SQL identifiers case-sensitivity

Handling case-sensitivity with different database engines.

In general, database engines use case-sensitive object identifiers. In most cases, when you do not specify identifiers in double quotes, the SQL parser automatically converts names to uppercase or lowercase. With this rule, identifiers will match when the objects are also created without double quoted identifiers.

For example, when creating the following table in ORACLE DB:

With the above SQL, ORACLE creates a table named "CUSTOMER" with a "CUST_ID" column. Since DB object identifiers are converted to uppercase when executing SQL statements, the next SELECT statement will match the "CUSTOMER" table name and "CUST_ID" column name:
SELECT * FROM customer WHERE CUST_ID = 219
However, the next statements will fail:
SELECT * FROM "customer" WHERE "CUST_ID" = 219

The next table shows the behavior of each database engine regarding case sensitivity and double quoted identifiers:

Table 1. Database server support of case sensitivity and double-quoted identifiers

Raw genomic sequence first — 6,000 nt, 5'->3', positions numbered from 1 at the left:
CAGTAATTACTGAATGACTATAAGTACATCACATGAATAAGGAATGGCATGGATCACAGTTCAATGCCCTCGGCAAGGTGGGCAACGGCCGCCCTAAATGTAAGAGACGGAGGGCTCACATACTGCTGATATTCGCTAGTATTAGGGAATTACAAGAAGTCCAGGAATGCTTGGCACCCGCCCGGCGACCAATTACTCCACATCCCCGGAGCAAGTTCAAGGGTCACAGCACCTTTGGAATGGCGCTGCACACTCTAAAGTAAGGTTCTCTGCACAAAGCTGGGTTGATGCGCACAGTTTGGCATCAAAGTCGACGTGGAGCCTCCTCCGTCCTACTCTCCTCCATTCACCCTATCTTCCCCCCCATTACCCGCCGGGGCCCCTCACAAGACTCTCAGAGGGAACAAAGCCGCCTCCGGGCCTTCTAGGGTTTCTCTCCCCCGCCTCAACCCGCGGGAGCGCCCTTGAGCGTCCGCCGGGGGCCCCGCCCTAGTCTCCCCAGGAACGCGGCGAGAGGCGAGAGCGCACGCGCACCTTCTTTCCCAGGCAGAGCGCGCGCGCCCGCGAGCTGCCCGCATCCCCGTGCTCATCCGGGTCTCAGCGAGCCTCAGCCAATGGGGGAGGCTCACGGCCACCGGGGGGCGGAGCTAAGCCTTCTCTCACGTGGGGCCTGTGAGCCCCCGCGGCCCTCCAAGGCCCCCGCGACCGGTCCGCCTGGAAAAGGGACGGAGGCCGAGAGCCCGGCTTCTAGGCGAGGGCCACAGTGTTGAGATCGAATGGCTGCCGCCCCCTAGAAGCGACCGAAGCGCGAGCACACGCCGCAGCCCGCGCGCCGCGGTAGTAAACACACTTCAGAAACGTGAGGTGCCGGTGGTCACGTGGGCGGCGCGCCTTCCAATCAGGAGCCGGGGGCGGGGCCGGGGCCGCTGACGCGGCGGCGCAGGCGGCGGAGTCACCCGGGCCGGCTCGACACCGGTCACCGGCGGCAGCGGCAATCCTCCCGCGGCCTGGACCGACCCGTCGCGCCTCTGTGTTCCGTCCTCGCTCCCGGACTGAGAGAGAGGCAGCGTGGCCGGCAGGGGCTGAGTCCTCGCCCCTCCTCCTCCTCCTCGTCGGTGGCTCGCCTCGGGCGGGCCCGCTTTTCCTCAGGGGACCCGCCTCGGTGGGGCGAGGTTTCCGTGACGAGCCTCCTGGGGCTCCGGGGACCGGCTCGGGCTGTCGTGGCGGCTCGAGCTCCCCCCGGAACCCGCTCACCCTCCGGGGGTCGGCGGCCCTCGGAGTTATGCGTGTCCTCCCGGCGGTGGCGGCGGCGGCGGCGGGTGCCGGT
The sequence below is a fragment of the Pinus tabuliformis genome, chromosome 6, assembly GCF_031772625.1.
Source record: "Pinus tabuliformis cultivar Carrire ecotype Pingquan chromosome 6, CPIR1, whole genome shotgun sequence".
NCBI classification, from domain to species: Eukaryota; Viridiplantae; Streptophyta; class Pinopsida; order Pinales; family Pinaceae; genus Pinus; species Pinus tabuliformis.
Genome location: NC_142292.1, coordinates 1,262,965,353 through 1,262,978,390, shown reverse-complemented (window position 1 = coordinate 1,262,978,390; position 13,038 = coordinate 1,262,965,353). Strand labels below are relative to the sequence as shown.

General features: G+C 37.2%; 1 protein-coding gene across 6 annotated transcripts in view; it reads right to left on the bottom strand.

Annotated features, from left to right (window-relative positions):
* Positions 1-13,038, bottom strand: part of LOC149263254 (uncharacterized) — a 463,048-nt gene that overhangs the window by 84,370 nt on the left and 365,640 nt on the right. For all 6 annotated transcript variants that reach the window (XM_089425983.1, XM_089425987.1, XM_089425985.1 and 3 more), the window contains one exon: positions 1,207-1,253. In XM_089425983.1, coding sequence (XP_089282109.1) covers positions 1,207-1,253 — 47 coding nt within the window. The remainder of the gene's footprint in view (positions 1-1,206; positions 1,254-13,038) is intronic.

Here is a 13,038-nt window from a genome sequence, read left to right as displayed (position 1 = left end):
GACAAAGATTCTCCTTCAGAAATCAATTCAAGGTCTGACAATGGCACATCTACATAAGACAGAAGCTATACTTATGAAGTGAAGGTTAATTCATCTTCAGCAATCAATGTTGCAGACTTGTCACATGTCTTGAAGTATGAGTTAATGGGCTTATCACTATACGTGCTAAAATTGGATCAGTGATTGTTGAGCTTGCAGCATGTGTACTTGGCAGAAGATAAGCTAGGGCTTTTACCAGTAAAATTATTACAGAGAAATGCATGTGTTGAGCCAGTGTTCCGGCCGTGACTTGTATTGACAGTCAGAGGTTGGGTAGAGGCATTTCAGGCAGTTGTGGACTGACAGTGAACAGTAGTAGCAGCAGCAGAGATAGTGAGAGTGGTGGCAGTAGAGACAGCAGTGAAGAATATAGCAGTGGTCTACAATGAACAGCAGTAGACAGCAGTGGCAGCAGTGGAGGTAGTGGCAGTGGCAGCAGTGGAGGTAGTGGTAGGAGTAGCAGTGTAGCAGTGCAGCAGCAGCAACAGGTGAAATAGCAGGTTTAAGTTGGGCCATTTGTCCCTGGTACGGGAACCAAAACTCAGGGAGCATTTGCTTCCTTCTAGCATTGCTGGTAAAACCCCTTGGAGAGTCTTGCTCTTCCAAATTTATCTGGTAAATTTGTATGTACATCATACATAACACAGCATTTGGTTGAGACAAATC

Database Server Type Un-quoted names Double-quoted names
IBM® DB2® LUW Converts to uppercase Case sensitive
IBM Informix® (1) Converts to lowercase Syntax disallowed (non-ANSI mode)
Microsoft™ SQL Server (2) Not converted, kept as is Case sensitive
Oracle® MySQL / MariadDB Not converted, kept as is Syntax disallowed
Oracle Database Server Converts to uppercase Uppercase
PostgreSQL Converts to lowercase Lowercase
SAP® ASE Converts to lowercase Lowercase
SAP HANA® Converts to uppercase Case sensitive
SQLite Not converted, kept as is Case insensitive

(1) If not ANSI database mode.

(2) When case-sensitive charset/collation used.

When DB object identifiers are case sensitive and are not converted to uppercase or lowercase when not using double-quotes, it is possible to create two tables with a similar name (mind the uppercase C in the table name):
CREATE TABLE customer ( cust_id INTEGER )  -- first table 
CREATE TABLE Customer ( cust_id INTEGER )  -- second table
For maximum protability, define database object names in lowercase and do not use double quoted identifiers.
Note: When using Static SQL statements, the fglcomp compiler converts table and column names to lowercase when not using single quotes or double quotes. Check the output of fglcomp -S option.